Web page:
Since August 2006, Leo has lived at the Bronx Zoo – a world leader in snow leopard care and husbandry. The Bronx Zoo has had more snow leopard births (over 70) than any other zoo in North America and was the first zoo in the United States to exhibit these big cats in 1903. In 1987, the Bronx Zoo’s Himalayan Highlands habitat received the Association of Zoos and Aquariums Exhibit Award for outstanding design.

This is Maya’s second litter, but her first at the Bronx Zoo. She was brought to the Bronx from the Niabi Zoo in Coal Valley, Illinois in November 2012 as a mate for Leo. There are currently 137 snow leopards in the Association of Zoos and Aquariums Snow Leopard Species Survival Plan, a cooperative breeding program designed to maintain genetic diversity and demographic stability in zoo populations of threatened and endangered species. The cub is on exhibit with its mother until he is fully acclimated to his surroundings. Exhibit times will be intermittent and vary day-to-day.

Said Pat Thomas of the Bronx Zoo: “The birth of Leo’s first cub provides a significant boost to the genetics of the Snow Leopard SSP program but is noteworthy for other reasons as well. Not only is the cub a milestone in Leo’s personal story, but it serves as a unifying symbol that people of different cultures can celebrate.”

Snow leopards are among the world’s most endangered big cats with an estimated 3,500-7,500 remaining in the wild. Their range is limited to remote mountains of Central Asia and parts of China, Mongolia, Russia, India and Bhutan. WCS has worked for decades on snow leopard conservation programs in the field with current projects in Pakistan, Afghanistan, Tajikistan, and western China. Past projects have also included work with snow leopards in Kyrgyzstan and Mongolia.

WCS Asia Program Deputy Director Peter Zahler said: “Leo – and his new cub – are living proof of the importance, power, and significance of saving wildlife. Leo has helped bring people together from around the world in an effort to save this iconic animal, and WCS is committed to working with our partners in Pakistan to help save snow leopards in the wild – as a critical component and a beautiful symbol of Pakistan’s great mountain wilderness.”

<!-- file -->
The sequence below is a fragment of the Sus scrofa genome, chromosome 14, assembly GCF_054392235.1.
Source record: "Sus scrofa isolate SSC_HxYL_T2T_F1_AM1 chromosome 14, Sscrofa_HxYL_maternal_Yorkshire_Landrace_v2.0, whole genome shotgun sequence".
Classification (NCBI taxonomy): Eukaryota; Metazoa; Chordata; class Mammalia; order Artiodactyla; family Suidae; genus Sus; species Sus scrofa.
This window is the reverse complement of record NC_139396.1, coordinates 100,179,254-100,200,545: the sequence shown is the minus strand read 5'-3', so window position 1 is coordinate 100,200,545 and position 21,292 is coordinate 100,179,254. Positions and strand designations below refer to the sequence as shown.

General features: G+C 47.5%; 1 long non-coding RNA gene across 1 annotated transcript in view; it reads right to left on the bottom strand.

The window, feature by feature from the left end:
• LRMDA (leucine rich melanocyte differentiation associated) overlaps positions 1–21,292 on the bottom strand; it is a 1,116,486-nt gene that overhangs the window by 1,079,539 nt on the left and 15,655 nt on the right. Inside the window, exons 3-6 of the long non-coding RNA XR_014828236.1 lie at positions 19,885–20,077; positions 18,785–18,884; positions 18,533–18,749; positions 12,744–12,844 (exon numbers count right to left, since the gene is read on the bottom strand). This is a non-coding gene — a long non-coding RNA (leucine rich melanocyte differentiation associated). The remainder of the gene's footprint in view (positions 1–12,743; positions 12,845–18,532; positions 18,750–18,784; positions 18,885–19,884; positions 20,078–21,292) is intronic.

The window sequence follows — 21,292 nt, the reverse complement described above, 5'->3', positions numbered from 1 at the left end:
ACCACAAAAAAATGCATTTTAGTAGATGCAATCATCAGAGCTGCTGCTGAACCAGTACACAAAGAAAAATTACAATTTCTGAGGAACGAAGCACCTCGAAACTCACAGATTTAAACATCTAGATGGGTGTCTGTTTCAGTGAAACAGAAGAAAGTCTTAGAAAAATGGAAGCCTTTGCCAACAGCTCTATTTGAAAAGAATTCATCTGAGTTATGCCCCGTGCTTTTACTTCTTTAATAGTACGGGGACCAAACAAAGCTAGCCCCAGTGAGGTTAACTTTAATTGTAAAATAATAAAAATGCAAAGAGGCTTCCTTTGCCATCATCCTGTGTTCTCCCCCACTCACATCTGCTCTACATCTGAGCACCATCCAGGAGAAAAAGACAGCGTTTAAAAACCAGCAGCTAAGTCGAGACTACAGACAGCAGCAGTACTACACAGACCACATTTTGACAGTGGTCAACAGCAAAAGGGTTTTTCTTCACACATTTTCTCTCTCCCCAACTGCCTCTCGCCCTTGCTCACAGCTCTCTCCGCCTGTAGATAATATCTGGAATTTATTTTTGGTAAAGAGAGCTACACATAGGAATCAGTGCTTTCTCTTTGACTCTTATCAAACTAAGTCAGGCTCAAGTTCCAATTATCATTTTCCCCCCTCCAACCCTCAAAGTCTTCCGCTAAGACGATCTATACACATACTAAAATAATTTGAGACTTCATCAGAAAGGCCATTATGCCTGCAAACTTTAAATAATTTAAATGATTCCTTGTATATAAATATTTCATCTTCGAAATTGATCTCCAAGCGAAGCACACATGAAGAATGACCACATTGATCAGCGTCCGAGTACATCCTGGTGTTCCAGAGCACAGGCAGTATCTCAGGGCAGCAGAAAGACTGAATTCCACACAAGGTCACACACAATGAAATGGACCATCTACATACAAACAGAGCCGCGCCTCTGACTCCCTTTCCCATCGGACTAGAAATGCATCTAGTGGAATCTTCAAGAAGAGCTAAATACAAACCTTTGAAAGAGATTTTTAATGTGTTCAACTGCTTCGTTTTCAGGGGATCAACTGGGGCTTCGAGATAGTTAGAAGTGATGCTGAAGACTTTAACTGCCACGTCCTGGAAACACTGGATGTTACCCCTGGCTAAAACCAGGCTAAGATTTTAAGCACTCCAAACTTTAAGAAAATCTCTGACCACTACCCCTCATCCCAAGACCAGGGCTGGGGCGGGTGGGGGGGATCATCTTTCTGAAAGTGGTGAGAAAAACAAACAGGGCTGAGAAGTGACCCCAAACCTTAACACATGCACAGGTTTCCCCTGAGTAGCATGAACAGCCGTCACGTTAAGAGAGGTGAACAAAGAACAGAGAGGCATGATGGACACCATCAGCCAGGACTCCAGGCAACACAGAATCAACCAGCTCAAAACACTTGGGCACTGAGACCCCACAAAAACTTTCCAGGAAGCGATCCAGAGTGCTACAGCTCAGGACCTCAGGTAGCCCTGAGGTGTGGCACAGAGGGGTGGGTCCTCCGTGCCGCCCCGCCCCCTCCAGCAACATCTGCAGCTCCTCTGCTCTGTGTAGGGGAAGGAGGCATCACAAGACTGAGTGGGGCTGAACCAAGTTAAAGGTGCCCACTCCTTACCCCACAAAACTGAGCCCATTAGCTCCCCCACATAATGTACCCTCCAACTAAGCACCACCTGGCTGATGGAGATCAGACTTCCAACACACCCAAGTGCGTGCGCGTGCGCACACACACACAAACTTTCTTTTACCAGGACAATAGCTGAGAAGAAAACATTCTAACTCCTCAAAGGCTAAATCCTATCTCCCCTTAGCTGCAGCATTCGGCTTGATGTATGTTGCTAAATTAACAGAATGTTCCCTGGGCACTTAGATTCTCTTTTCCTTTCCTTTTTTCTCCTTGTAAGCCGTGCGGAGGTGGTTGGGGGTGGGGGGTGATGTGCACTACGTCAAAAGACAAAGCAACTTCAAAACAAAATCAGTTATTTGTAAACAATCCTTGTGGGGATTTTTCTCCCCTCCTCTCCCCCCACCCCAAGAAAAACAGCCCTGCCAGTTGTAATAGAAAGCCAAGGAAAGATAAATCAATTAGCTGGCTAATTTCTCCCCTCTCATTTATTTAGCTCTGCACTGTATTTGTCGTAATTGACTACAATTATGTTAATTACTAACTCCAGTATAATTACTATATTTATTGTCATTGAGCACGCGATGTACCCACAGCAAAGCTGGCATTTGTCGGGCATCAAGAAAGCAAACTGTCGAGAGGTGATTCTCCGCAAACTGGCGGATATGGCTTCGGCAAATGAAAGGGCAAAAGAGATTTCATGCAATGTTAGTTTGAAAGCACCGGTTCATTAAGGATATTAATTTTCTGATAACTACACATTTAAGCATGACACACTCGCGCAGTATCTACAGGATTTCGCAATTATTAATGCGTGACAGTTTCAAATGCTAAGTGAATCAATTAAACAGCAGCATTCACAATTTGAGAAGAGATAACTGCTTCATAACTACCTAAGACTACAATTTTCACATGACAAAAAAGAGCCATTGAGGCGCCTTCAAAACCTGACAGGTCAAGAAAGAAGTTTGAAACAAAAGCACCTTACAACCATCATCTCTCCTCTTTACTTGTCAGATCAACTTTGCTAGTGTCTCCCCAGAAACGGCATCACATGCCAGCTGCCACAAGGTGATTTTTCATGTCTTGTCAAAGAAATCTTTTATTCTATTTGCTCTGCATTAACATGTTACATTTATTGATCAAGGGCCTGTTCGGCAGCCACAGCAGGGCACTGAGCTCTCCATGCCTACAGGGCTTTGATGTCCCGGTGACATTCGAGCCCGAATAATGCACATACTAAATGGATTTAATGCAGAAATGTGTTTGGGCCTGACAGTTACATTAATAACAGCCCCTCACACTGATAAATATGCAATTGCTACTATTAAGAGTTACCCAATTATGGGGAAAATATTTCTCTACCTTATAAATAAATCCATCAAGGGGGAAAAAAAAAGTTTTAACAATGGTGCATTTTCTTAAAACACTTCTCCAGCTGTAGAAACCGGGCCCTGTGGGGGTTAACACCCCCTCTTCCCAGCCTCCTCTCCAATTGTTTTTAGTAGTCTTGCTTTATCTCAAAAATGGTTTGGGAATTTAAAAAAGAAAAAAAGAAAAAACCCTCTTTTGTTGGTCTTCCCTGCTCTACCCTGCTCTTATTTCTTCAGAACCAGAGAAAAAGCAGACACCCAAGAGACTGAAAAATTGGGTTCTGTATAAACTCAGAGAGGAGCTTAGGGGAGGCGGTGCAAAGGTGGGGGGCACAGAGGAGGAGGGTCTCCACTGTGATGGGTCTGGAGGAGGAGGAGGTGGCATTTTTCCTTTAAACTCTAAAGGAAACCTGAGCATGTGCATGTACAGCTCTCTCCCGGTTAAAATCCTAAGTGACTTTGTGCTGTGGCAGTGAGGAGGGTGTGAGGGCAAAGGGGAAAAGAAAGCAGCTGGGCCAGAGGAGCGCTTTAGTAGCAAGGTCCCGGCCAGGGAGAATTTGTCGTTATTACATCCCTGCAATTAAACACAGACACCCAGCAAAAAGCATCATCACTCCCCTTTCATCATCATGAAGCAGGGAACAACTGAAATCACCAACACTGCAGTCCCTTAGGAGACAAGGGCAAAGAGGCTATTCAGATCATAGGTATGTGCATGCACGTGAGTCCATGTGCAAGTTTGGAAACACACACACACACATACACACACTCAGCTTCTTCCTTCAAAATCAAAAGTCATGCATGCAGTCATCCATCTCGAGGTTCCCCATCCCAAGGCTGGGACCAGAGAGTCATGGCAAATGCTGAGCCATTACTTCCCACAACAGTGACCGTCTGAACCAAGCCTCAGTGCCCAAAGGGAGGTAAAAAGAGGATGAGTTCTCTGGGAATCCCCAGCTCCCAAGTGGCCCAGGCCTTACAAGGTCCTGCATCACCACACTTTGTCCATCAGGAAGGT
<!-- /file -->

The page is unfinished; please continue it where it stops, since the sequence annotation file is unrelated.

In Pakistan, WCS has been implementing a community-based conservation program since 1997 to help protect the snow leopard and other wildlife. The program includes education, training, and institution building for community resource management. WCS has helped create over 60 natural resource committees and trained over 100 community rangers to monitor snow leopards and other wildlife and stop deforestation and poaching that threatens these species and local livelihoods.

Leo has received much media attention through the years, including in 2010, when Craig Hatkoff and Isabella Hatkoff released a children’s book about the big cat’s journey from Pakistan to the Bronx Zoo.

Contact:
MAX PULSINELLI: (1-718-220-5182; mpulsinelli@wcs.org)
STEVE FAIRCHILD: (1-718-220-5189; sfairchild@wcs.org)

The Wildlife Conservation Society saves wildlife and wild places worldwide. We do so through science, global conservation, education and the management of the world’s largest system of urban wildlife parks, led by the flagship Bronx Zoo. Together these activities change attitudes towards nature and help people imagine wildlife and humans living in harmony. WCS is committed to this mission because it is essential to the integrity of life on Earth. Visit: www.wcs.org

The Wildlife Conservation Society’s Bronx Zoo is open daily from 10:00 a.m. to 4:30 p.m. Adult admission is $16, children (3-12 years old) $12, children under 3 are free, seniors (65+) are $14. Parking is $13 for cars and $16 for buses. The Bronx Zoo is conveniently located off the Bronx River Parkway at Exit 6; by train via the #2 or #5 or by bus via the #9, #12, #19, #22, MetroNorth, or BxM11 Express Bus service (from Manhattan that stops just outside the gate.) To plan your trip, visit www.bronxzoo.com or call 718-367-1010.